Compared to students who read about crime as a virus, those who read the “beast” report were more likely to suggest enforcement over social reforms. They were more likely to view police officers as people who catch and punish criminals, rather than people who deter crime or act as role models. They were more likely to look for more information about prisons and the size of the police force, than about poverty levels or youth programs. And as before, they thought the statistics in the report were more important than the language.
But these words have no weight on their own; it’s their context that gives them power. When Thibodeau and Boroditsky asked students to come up with synonyms for either “beast” or “virus” before reading identical crime reports, they provided similar solutions for solving Addison’s woes. In fact, the metaphors only work if they frame the rest of the text. If the critical sentence came at the end of the report, it didn’t have any effect.
So metaphors can influence opinions and choices, but how strong are their effects really? At the end of their experiments, Thibodeau and Boroditsky asked the students to state their gender and political affiliation. As you might expect, men and Republicans were more likely to emphasise enforcement, while women and Democrats leant towards social reforms. But these factors only created differences of around 8 to 9 percentage points. The metaphors, on the other hand, created shifts of between 18 to 22 percentage points!
These results show the hidden power that a simple choice of words can hold over our lives. Indeed, it’s virtually impossible to talk about complex issues like crime, the economy, health and so on, without resorting to metaphors. Some people even use these linguistic devices them as the basis of policy. In Chicago, an epidemiologist called Gary Slutkin is leading a crime-prevention programme that takes the crime-as-virus metaphor literally, treating it as a contagious disease whose spread needs to be contained.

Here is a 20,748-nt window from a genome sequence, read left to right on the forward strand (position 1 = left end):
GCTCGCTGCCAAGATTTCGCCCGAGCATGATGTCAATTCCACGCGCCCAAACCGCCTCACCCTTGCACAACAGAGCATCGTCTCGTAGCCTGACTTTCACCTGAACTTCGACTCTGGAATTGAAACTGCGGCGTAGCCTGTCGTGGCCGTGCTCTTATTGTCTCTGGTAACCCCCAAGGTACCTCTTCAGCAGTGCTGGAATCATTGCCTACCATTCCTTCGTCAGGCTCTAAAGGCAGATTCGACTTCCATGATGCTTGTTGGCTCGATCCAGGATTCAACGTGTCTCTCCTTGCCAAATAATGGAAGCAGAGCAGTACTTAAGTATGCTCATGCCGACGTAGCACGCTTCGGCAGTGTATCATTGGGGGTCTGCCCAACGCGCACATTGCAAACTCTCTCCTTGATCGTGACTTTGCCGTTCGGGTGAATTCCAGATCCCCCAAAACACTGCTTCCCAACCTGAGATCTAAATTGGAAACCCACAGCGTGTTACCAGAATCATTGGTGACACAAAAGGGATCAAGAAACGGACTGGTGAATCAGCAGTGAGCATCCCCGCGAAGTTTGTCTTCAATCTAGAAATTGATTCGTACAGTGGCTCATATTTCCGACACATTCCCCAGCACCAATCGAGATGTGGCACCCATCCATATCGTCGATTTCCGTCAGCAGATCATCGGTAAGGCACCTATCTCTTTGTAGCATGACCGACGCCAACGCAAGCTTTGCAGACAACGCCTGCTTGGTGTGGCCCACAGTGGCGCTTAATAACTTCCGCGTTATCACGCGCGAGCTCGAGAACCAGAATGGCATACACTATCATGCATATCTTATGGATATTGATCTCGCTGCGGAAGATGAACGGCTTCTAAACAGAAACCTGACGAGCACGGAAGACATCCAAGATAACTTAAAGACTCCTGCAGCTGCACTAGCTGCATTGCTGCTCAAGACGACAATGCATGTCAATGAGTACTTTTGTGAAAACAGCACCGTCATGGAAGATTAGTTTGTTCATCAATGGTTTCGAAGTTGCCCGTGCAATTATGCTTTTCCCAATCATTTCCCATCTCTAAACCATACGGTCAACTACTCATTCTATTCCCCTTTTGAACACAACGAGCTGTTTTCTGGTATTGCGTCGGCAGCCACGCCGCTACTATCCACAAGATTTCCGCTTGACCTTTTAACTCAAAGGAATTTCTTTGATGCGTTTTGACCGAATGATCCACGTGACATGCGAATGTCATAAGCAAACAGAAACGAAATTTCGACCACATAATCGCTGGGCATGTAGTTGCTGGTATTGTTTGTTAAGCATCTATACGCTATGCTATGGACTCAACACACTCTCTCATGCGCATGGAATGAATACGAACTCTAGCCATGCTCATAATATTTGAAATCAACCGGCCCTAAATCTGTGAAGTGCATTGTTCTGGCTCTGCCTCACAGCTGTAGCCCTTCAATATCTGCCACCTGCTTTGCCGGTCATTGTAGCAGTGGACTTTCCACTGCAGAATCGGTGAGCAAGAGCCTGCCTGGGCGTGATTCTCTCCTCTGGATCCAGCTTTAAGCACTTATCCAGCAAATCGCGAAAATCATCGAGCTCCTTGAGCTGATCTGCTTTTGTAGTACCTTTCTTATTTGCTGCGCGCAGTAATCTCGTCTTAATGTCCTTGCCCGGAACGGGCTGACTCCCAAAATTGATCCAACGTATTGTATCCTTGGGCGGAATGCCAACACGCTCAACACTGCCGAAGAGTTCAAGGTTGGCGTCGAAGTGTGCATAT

These issues apply to science too. Metaphors about electricity as flowing water or teeming crowds can affect a student’s ability to wire up circuit diagrams. Good metaphors can make a complex and obtuse world seem exciting and accessible. A world of telomeres, epigenetic marks and enzymes can be brought to life by comparing them to shoelace tips, Post-it notes, locks and keys.
But bad metaphors can do a great disservice to the public understanding of science. The idea of the “evolutionary ladder” perpetuates the myth that evolution is about a steady linear march towards complexity. The militaristic metaphor of the “war on cancer” threatens to undervalue achievements in treatment that fall short of a total cure. The idea of the brain as a computer creates all sorts of misconceptions about how different parts of the brain work, how memories are stored and whether we will ever be able to download or upload our minds.
In a field where complex ideas must be conveyed simply but accurately, it couldn’t be more important for science writers to pick the right metaphors. Feel free to suggest your own best or worst examples in the comments.
Reference: Thibodeau & Boroditsky. 2011. Metaphors We Think With: The Role of Metaphor in Reasoning. PLoS ONE http://dx.doi.org/10.1371/journal.pone.0016782
Image by Alan Cleaver
More on metaphors:
- Heavy, rough and hard – how the things we touch affect our judgments and decisions
- Social exclusion literally feels cold
- Warm hands, warm heart – how physical and emotional warmth are linked
- The Lady Macbeth effect – how physical cleanliness affects moral cleanliness
- Clean thoughts can soften moral judgments
- Holding heavy objects makes us see things as more important
- Clean smells promote generosity and fair play; dark rooms and sunglasses promote deceit and selfishness